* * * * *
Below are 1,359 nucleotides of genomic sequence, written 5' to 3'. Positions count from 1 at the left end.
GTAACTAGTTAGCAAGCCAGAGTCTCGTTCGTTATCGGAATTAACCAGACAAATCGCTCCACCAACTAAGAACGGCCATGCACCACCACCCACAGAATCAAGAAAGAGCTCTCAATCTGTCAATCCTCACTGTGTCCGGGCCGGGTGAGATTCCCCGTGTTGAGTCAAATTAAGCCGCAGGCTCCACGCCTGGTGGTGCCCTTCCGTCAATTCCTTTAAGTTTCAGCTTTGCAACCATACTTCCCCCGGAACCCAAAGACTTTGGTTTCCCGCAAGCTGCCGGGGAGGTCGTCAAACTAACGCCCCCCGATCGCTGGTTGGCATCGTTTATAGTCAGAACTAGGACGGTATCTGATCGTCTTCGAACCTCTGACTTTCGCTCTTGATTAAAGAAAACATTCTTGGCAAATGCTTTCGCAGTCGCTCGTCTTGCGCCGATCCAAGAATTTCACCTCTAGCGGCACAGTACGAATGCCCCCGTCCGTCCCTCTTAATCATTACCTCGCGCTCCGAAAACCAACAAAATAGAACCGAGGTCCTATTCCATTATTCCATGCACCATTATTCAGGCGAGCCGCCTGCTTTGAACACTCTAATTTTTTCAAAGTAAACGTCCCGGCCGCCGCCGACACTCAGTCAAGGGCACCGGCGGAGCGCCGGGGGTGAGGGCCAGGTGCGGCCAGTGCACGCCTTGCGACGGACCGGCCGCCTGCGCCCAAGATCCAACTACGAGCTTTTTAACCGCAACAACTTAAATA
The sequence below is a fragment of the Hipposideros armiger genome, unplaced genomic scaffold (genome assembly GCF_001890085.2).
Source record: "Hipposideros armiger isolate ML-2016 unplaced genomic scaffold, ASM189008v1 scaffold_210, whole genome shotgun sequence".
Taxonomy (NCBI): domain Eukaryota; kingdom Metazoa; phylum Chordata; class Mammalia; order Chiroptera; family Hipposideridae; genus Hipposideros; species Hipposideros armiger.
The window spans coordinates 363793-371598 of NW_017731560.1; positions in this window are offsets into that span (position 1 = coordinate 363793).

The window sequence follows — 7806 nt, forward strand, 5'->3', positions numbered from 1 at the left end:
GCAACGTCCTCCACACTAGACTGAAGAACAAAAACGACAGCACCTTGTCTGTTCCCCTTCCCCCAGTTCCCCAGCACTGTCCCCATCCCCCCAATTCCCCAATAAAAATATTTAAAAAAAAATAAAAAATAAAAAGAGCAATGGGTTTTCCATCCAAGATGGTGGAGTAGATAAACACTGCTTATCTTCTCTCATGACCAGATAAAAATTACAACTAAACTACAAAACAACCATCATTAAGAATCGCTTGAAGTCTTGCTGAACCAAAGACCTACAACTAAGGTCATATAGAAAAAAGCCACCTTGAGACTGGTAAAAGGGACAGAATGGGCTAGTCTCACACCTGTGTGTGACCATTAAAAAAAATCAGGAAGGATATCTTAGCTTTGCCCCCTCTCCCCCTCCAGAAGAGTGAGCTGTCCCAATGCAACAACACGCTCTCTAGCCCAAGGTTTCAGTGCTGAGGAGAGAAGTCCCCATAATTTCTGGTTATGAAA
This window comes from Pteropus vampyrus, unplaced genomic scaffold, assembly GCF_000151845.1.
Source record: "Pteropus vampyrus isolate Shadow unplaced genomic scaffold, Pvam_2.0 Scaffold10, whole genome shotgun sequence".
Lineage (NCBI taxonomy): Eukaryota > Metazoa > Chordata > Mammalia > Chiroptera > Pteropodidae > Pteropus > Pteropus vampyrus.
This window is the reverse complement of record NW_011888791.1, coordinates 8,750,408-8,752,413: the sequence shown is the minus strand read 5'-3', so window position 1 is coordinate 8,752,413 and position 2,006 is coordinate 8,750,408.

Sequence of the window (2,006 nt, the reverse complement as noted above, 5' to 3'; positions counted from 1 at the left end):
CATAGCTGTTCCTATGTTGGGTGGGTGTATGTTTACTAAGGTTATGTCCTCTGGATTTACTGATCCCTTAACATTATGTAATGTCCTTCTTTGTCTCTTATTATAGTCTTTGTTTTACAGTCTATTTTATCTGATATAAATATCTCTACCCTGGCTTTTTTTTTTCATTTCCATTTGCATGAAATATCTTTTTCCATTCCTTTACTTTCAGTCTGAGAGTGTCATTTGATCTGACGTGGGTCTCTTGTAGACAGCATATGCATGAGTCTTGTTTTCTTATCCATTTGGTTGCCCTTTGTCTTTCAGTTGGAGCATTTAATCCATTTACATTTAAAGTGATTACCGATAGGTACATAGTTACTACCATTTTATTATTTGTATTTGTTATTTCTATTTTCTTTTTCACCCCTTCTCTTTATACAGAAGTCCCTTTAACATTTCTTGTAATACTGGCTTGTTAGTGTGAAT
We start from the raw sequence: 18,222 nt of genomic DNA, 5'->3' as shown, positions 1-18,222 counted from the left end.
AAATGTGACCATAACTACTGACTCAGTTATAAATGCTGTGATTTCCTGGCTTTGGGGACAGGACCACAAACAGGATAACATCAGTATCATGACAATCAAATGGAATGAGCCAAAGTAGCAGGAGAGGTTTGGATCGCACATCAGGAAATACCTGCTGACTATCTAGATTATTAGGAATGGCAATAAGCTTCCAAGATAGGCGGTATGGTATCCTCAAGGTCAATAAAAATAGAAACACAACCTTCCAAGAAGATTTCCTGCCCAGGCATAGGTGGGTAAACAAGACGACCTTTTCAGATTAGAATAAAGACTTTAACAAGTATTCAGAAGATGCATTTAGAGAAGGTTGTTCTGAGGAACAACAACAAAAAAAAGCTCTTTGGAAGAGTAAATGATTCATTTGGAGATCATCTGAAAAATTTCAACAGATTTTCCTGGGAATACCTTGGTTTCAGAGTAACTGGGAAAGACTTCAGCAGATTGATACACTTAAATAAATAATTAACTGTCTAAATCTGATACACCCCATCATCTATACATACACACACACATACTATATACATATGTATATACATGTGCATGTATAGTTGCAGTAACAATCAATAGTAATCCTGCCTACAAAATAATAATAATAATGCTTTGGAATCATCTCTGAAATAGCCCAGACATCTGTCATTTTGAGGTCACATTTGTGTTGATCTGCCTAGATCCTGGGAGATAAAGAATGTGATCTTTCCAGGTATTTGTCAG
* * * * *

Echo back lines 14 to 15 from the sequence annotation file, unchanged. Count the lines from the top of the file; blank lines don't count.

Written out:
CATAGCTGTTCCTATGTTGGGTGGGTGTATGTTTACTAAGGTTATGTCCTCTGGATTTACTGATCCCTTAACATTATGTAATGTCCTTCTTTGTCTCTTATTATAGTCTTTGTTTTACAGTCTATTTTATCTGATATAAATATCTCTACCCTGGCTTTTTTTTTTCATTTCCATTTGCATGAAATATCTTTTTCCATTCCTTTACTTTCAGTCTGAGAGTGTCATTTGATCTGACGTGGGTCTCTTGTAGACAGCATATGCATGAGTCTTGTTTTCTTATCCATTTGGTTGCCCTTTGTCTTTCAGTTGGAGCATTTAATCCATTTACATTTAAAGTGATTACCGATAGGTACATAGTTACTACCATTTTATTATTTGTATTTGTTATTTCTATTTTCTTTTTCACCCCTTCTCTTTATACAGAAGTCCCTTTAACATTTCTTGTAATACTGGCTTGTTAGTGTGAAT
We start from the raw sequence: 18,222 nt of genomic DNA, 5'->3' as shown, positions 1-18,222 counted from the left end.